An individual will never develop appropriate internal, self-government, unless they first submit to the primary and ultimate Moral Governor of the universe, the Creator; the eternal, personal, triune God who has given reliable revelation of Himself in the Bible. Rejection of this most fundamental reality leaves a person building on the sinking sands of self-supremacy, preparing for nothing but collapse.
As we humble ourselves before God and begin building upon the Rock, we are taught to govern our lives properly. A very important Biblical principle that applies to this process is, “He who is faithful in a very little thing is faithful also in much; and he who is unrighteous in a very little thing is unrighteous also in much” (Lk.16:10). At times, people assume something is “not a big deal,” and therefore, dismiss it as something of which they should give attention. This mind-set is guaranteed to stunt their growth, if not prevent it completely. There is no reason to assume a person will be able to govern big things if they do not learn to govern the little things. The prophet Jeremiah stated it this way, “If you have run with footmen and they have tired you out, then how can you compete with horses? If you fall down in a land of peace, how will you do in the thicket of the Jordan?” (Jer.12:5).
It is crucial that young men and women learn this very important lesson of life; learning to govern our minds, emotions and will, under God, as individuals, prepares us to enter the deeper waters of marriage, family, church, business and civil service. God has a purpose for each social institution. Each play an important role in the overall agenda of God for the nations. Family is the first corporate sphere in which we are to learn very important governmental principles and practice.
Consider this simple evaluation:
If we have a man and a woman, neither of which practice appropriate self-government, what kind of marriage can we expect from them? Will they produce good fruit or bad fruit, not only in reference to their personal experience but in regard to God’s plans and purposes for the nation?
Consider a marriage consisting of one spouse practicing appropriate self-government under God while the other does not. What fruit can we expect from this union? This is characteristic of being “unequally yoked.”
On the other hand, a self-governed, responsible man who has a vision for life and righteousness and a self-governed, responsible woman who has a vision for life and righteousness will embrace their role as husband and wife in a proper, fruitful fashion. Such a relationship is not, however, to remain only between a husband and a wife. It is God’s design that husbands and wives become mothers and fathers.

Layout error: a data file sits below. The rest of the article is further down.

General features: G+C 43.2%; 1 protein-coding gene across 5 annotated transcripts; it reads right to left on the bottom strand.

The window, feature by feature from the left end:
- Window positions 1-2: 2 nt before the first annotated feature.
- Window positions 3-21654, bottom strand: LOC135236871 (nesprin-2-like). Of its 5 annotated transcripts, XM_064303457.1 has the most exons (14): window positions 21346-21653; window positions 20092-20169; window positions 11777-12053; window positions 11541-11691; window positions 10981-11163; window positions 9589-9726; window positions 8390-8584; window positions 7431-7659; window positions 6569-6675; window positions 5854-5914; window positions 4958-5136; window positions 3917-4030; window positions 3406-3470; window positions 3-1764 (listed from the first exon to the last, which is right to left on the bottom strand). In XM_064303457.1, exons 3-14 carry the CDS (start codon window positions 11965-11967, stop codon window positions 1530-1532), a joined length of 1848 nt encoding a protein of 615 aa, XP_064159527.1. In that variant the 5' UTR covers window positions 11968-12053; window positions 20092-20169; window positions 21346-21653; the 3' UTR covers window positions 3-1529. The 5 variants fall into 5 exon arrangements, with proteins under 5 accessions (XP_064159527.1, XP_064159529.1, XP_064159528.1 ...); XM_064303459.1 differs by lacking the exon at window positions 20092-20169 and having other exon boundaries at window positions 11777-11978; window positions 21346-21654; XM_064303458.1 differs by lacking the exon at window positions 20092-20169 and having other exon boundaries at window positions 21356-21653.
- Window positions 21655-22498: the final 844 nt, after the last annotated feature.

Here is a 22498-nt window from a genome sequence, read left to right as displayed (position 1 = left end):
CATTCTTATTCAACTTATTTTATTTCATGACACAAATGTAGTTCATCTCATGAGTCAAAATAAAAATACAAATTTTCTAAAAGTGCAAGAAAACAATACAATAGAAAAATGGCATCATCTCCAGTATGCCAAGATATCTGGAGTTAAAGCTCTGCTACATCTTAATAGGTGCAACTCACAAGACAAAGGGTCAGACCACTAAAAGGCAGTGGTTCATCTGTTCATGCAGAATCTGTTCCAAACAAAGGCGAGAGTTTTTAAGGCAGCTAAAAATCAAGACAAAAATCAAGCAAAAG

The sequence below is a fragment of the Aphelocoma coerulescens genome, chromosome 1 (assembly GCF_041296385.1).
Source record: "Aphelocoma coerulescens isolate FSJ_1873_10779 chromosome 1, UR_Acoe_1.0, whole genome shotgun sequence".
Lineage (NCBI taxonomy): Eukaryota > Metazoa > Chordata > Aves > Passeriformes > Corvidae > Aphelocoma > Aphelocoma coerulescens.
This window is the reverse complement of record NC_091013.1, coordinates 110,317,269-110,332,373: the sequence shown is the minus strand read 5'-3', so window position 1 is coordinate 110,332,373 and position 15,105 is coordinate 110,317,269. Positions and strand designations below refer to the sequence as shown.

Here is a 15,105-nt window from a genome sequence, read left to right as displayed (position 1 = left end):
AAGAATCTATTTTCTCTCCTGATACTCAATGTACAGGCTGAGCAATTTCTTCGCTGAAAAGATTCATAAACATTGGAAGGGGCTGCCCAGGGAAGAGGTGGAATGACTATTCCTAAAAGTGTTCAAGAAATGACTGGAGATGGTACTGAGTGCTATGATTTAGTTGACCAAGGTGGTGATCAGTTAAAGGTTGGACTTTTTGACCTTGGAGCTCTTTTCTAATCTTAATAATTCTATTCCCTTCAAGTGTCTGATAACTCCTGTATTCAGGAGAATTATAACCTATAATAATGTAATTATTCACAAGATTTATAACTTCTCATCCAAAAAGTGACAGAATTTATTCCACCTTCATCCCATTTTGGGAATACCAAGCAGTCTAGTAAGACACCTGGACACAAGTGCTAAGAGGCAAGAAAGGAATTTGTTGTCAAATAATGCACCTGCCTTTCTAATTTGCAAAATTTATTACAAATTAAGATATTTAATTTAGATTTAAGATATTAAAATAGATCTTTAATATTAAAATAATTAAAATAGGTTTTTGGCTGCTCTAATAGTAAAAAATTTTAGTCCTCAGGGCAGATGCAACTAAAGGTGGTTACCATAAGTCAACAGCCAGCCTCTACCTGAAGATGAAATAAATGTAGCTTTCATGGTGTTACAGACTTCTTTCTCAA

If we revisit the three scenarios above, adding children to them, what fruit can we expect? A child raised by two selfish “adults” will not receive the training needed to become a responsible human being. A child raised by parents who a pulling in opposing directions, who are not harmonious in their vision for life and marriage relationship will be exposed to turmoil that detracts from their training experience. Only parents who have a vision for the role of mother and father, accompanied with appropriate self-government can hope to produce good fruit in the area of training young people to be healthy, fruitful members of society.
The child / parent relationship begins with total external government over the child who is utterly dependent on the two individuals who brought them into life. Parents must have an agenda for decreasing the need for external government while increasing the internal government the child practices. If such a process does not take place, we need not expect that such children will be equipped to advance God’s kingdom or make a healthy contribution to society. It is likely that their existence will be a deficit to the nation, morally, spiritually, politically and financially. Consequently, returning to the principle referenced earlier, they must be taught to be faithful with little while, in strategic increments, increasing that with which they are to be faithful.
I must add the admonition that it is necessary for children to gain a vision for pleasing God, assuming a cooperative approach toward developing responsibility and self-government. A parent can “train up a child in the way he should go,” only to be met with resistance and rejection. Such is the reality of moral agency. This does not remove the parent’s responsibility to do their best. Even as God questioned the people of Israel, “What more was there to do for My vineyard that I have not done…?” unless young people gain a vision for life, they will perish, and the nation along with them. As in the proverb (not promise), with proper training, our hope is, “when he is old he will not depart from it” (Pr.22:6).